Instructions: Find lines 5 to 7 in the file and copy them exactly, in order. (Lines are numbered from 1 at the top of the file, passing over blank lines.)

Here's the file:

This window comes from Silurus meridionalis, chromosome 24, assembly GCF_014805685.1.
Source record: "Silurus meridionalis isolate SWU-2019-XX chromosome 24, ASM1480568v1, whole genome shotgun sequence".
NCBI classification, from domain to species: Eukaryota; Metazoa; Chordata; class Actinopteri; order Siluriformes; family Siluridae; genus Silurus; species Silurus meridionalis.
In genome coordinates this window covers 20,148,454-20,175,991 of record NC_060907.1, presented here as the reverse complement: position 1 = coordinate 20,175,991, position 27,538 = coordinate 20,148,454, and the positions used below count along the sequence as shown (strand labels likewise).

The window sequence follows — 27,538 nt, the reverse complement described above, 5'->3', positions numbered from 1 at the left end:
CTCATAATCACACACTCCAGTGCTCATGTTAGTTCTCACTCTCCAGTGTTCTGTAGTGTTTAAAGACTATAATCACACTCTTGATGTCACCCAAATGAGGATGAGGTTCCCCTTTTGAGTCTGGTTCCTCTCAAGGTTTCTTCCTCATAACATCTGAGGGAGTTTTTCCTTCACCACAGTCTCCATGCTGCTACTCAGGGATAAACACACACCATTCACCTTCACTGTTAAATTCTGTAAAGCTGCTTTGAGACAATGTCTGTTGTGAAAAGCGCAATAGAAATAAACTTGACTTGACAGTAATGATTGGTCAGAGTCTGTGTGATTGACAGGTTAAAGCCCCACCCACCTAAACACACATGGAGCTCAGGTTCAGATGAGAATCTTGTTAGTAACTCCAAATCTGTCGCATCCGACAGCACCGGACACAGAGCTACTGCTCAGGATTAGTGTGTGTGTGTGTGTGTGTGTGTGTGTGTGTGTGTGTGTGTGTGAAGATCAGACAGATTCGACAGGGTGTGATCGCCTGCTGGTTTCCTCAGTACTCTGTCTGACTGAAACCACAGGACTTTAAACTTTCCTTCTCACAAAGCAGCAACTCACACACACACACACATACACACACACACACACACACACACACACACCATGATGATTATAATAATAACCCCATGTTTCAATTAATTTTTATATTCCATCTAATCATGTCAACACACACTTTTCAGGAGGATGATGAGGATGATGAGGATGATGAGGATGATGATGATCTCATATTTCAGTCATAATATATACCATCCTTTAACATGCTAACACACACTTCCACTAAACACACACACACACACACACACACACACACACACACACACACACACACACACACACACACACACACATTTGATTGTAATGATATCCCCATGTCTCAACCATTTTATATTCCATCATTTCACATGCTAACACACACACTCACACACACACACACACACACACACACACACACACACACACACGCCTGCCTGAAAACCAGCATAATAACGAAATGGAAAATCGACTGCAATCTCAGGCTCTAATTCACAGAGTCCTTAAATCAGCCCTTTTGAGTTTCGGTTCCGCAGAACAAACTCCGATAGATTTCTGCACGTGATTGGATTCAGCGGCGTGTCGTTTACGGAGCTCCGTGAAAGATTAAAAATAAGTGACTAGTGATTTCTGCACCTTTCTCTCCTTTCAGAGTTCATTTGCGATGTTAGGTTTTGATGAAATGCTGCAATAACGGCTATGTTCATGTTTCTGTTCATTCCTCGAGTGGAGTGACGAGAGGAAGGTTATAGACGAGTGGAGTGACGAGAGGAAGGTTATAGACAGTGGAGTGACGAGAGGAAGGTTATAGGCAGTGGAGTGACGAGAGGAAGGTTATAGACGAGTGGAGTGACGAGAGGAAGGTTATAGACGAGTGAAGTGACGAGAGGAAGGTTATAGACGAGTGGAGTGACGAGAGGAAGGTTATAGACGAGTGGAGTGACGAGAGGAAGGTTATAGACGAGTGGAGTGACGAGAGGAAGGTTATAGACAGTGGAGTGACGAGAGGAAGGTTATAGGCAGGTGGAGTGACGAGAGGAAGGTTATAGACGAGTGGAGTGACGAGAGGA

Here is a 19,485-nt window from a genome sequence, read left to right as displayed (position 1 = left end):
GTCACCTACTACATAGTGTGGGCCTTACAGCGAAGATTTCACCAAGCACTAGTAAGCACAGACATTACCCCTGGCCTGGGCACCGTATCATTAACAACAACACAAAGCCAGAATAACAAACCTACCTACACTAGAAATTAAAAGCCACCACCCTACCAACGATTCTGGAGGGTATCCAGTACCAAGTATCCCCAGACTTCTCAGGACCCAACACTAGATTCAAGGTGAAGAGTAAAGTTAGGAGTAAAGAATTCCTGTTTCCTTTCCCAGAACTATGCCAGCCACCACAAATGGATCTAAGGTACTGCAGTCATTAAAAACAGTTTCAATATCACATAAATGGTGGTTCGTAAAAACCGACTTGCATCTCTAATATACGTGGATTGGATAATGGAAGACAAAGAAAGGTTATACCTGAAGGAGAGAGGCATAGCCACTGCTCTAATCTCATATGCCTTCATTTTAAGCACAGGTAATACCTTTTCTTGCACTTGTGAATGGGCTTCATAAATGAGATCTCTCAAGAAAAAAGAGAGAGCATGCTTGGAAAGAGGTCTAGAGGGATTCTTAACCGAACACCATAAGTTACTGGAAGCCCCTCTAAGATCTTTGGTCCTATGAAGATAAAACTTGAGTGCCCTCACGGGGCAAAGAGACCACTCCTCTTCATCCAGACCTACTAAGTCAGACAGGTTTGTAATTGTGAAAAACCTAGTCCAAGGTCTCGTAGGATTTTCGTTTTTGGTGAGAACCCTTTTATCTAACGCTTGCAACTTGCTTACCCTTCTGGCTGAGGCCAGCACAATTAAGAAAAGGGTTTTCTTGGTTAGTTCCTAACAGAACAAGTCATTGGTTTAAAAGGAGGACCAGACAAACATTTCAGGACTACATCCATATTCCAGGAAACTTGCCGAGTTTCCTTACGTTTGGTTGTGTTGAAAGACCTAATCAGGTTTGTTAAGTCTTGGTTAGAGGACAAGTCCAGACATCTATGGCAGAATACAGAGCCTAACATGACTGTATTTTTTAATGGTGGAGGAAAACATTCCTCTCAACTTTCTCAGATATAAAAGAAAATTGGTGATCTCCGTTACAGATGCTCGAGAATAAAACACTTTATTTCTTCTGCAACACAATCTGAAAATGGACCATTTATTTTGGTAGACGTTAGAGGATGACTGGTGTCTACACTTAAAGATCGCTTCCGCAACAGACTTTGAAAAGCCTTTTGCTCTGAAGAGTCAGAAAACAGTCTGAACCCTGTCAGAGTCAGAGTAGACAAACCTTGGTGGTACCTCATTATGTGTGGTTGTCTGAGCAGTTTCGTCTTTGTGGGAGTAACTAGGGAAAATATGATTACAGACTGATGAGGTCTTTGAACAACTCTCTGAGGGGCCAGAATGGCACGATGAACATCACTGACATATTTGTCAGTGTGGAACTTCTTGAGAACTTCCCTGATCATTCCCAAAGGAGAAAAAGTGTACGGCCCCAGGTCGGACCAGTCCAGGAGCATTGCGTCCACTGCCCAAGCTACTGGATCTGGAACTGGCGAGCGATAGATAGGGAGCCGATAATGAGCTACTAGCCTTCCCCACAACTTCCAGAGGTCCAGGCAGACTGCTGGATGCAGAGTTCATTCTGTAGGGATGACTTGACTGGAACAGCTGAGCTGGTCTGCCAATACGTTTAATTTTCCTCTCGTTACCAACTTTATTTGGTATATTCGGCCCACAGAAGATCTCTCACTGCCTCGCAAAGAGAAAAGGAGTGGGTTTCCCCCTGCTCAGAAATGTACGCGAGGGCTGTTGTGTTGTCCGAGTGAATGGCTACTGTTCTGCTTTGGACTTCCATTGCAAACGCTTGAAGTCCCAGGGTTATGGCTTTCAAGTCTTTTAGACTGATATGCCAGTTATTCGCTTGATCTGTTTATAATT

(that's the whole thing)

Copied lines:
The window sequence follows — 27,538 nt, the reverse complement described above, 5'->3', positions numbered from 1 at the left end:
CTCATAATCACACACTCCAGTGCTCATGTTAGTTCTCACTCTCCAGTGTTCTGTAGTGTTTAAAGACTATAATCACACTCTTGATGTCACCCAAATGAGGATGAGGTTCCCCTTTTGAGTCTGGTTCCTCTCAAGGTTTCTTCCTCATAACATCTGAGGGAGTTTTTCCTTCACCACAGTCTCCATGCTGCTACTCAGGGATAAACACACACCATTCACCTTCACTGTTAAATTCTGTAAAGCTGCTTTGAGACAATGTCTGTTGTGAAAAGCGCAATAGAAATAAACTTGACTTGACAGTAATGATTGGTCAGAGTCTGTGTGATTGACAGGTTAAAGCCCCACCCACCTAAACACACATGGAGCTCAGGTTCAGATGAGAATCTTGTTAGTAACTCCAAATCTGTCGCATCCGACAGCACCGGACACAGAGCTACTGCTCAGGATTAGTGTGTGTGTGTGTGTGTGTGTGTGTGTGTGTGTGTGTGTGTGTGAAGATCAGACAGATTCGACAGGGTGTGATCGCCTGCTGGTTTCCTCAGTACTCTGTCTGACTGAAACCACAGGACTTTAAACTTTCCTTCTCACAAAGCAGCAACTCACACACACACACACATACACACACACACACACACACACACACACACCATGATGATTATAATAATAACCCCATGTTTCAATTAATTTTTATATTCCATCTAATCATGTCAACACACACTTTTCAGGAGGATGATGAGGATGATGAGGATGATGAGGATGATGATGATCTCATATTTCAGTCATAATATATACCATCCTTTAACATGCTAACACACACTTCCACTAAACACACACACACACACACACACACACACACACACACACACACACACACACACACACACACACACACATTTGATTGTAATGATATCCCCATGTCTCAACCATTTTATATTCCATCATTTCACATGCTAACACACACACTCACACACACACACACACACACACACACACACACACACACACACGCCTGCCTGAAAACCAGCATAATAACGAAATGGAAAATCGACTGCAATCTCAGGCTCTAATTCACAGAGTCCTTAAATCAGCCCTTTTGAGTTTCGGTTCCGCAGAACAAACTCCGATAGATTTCTGCACGTGATTGGATTCAGCGGCGTGTCGTTTACGGAGCTCCGTGAAAGATTAAAAATAAGTGACTAGTGATTTCTGCACCTTTCTCTCCTTTCAGAGTTCATTTGCGATGTTAGGTTTTGATGAAATGCTGCAATAACGGCTATGTTCATGTTTCTGTTCATTCCTCGAGTGGAGTGACGAGAGGAAGGTTATAGACGAGTGGAGTGACGAGAGGAAGGTTATAGACAGTGGAGTGACGAGAGGAAGGTTATAGGCAGTGGAGTGACGAGAGGAAGGTTATAGACGAGTGGAGTGACGAGAGGAAGGTTATAGACGAGTGAAGTGACGAGAGGAAGGTTATAGACGAGTGGAGTGACGAGAGGAAGGTTATAGACGAGTGGAGTGACGAGAGGAAGGTTATAGACGAGTGGAGTGACGAGAGGAAGGTTATAGACAGTGGAGTGACGAGAGGAAGGTTATAGGCAGGTGGAGTGACGAGAGGAAGGTTATAGACGAGTGGAGTGACGAGAGGA

Here is a 19,485-nt window from a genome sequence, read left to right as displayed (position 1 = left end):